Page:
After a few rounds of revisions, my essay was published in the Journal of Consciousness Studies. At times, the peer reviewers and editor were wary about my inclusion of personal stories of synchronicity. They were also hesitant about the final sentence of the paper, in which I referenced Michelangelo’s painting of God and Adam. These concerns were coming from the dominant materialist worldview, which tries to take the human (and any reference to spirituality) out of the scientific endeavor. Given that the entire thrust of my paper was about expanding the materialist paradigm, I carefully made a case for why this information should be included. It felt good to stand up for this new vision of science that I hold so close to my heart, which is related to the idea of re-enchanting the academy and bringing our humanity back into research. Abraham Maslow argued for a similar approach in his 1966 book The Psychology of Science, and the recent movement toward post-materialist science is also making good strides in this area. It is my hope that my paper will contribute, in its own synchronistic way, to this vision of bringing the whole human back into scientific pursuits. You can read the abstract below and access the full paper through the Journal of Consciousness Studies, (Alef Trust students: via the LJMU library).
In closing, I will mention that synchronicities have continued to happen in relation to my paper, and each time they do, I experience a sense of awe, wonder, and numinosity about the great Mystery of our existence. I would love to hear about any synchronicities that you might experience in relation to the paper. Feel free to let me know in the comments below!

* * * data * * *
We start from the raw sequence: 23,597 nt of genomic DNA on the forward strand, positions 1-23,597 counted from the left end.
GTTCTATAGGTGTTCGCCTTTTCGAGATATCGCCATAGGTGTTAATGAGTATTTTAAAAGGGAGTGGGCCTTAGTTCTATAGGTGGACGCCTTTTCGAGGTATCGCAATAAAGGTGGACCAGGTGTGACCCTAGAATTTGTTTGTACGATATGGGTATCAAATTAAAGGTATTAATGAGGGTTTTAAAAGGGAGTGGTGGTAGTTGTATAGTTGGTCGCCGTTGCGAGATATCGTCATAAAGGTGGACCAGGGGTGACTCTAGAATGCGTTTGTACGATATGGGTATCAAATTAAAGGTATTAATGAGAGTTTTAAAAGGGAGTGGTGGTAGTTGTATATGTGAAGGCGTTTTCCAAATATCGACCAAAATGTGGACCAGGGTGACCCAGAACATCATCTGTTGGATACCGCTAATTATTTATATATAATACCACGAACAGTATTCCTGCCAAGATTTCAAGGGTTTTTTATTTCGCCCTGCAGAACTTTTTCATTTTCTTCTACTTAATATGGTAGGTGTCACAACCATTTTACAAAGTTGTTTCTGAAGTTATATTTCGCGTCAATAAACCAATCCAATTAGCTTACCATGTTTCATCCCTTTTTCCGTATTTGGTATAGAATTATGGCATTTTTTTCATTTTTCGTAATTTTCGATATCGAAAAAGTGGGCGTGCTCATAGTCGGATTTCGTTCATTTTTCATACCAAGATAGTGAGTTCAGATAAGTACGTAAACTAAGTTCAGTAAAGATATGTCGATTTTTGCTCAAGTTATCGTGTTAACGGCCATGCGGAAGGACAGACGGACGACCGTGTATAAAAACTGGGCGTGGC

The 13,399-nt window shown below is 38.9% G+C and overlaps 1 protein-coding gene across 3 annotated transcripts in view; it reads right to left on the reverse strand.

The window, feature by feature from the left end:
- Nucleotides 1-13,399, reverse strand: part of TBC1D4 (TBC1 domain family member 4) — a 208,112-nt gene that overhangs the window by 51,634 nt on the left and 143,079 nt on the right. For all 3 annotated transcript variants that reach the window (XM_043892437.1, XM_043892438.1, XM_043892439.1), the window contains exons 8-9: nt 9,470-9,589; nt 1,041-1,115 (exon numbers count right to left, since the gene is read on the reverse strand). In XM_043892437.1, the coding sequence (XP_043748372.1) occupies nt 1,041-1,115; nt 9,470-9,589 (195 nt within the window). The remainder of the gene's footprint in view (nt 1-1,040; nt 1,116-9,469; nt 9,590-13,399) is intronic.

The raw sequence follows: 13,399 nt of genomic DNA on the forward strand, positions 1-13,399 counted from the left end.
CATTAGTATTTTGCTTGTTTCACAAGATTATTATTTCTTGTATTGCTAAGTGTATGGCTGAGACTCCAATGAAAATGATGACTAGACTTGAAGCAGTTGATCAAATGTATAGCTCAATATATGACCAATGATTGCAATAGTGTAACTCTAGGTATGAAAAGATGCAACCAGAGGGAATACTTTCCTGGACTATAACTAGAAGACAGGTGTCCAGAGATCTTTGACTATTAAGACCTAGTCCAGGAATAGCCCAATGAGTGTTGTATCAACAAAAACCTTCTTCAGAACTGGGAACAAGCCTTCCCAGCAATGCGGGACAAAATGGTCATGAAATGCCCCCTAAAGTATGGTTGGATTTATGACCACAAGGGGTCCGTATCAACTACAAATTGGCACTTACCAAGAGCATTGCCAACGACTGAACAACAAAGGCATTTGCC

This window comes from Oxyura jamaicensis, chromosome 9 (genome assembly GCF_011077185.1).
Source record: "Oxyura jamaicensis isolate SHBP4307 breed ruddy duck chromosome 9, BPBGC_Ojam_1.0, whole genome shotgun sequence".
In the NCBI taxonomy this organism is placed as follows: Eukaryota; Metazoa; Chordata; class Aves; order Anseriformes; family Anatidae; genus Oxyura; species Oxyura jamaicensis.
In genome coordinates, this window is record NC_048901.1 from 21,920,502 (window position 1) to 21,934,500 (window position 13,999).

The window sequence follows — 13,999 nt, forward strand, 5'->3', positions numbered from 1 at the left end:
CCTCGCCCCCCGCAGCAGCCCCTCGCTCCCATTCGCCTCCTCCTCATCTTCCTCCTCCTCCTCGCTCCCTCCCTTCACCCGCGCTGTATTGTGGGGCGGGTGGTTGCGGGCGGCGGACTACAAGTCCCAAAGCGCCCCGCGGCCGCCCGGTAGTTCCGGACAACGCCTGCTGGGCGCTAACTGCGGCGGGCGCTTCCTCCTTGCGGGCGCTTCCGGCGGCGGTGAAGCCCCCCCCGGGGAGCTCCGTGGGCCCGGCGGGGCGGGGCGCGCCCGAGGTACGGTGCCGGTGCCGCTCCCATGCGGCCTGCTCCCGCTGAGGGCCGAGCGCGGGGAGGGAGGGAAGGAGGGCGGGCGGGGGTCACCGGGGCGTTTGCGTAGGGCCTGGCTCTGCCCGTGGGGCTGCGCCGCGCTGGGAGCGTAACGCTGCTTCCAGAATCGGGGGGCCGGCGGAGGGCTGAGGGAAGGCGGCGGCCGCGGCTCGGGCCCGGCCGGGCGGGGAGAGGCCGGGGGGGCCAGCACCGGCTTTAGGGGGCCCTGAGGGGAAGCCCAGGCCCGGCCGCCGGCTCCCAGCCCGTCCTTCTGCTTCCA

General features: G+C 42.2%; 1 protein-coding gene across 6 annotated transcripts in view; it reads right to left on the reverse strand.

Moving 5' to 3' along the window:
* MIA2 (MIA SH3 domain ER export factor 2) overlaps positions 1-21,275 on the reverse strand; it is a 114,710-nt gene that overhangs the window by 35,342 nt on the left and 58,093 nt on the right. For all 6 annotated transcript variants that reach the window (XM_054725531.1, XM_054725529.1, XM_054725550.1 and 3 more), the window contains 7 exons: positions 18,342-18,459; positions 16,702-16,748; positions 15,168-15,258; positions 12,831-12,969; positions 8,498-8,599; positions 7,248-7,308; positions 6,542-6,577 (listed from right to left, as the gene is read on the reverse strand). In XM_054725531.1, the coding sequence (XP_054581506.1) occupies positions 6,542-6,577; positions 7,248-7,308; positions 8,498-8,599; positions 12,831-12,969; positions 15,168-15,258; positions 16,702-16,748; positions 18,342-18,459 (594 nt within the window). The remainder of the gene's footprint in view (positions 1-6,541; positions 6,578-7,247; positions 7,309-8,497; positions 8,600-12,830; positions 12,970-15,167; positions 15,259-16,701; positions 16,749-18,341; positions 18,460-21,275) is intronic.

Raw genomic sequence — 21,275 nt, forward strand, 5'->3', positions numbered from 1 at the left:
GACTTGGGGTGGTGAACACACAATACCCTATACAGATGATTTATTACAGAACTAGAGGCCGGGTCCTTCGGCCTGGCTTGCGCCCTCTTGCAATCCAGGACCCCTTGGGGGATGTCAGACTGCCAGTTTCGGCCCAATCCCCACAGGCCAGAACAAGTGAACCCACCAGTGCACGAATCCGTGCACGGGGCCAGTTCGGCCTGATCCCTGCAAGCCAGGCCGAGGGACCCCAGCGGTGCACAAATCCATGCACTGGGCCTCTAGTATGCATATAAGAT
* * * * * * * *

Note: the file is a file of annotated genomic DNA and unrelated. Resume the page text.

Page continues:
Butzer, B. (2021). Does Synchronicity Point Us Towards the Fundamental Nature of Consciousness?: An Exploration of Psychology, Ontology, and Research Prospects. Journal of Consciousness Studies, Volume 28, Numbers 3-4, 2021, pp. 29-54(26)
The topic of synchronicity has long intrigued philosophers, scientists, and the general public. However, to date very little empirical research has explored the underlying mechanisms of synchronicity. In other words, why do synchronicities occur? Are synchronicities random, or do they hold clues about the ultimate nature of reality? Drawing on theoretical and empirical research, the current paper explores the idea that synchronicity might be one way that the fundamental (i.e. ontologically primary) nature of consciousness reveals itself to us in everyday life, and that contemplative practices such as meditation might be capable of invoking synchronicity. In addition, this paper aims to summarize theoretical perspectives on synchronicity in an attempt to spark a renewed interest in conducting empirical research on this topic, arguing for a thoughtful consideration of post-materialist perspectives in an attempt to innovate within the field of consciousness studies and shed light on the ontological questions raised by synchronicity.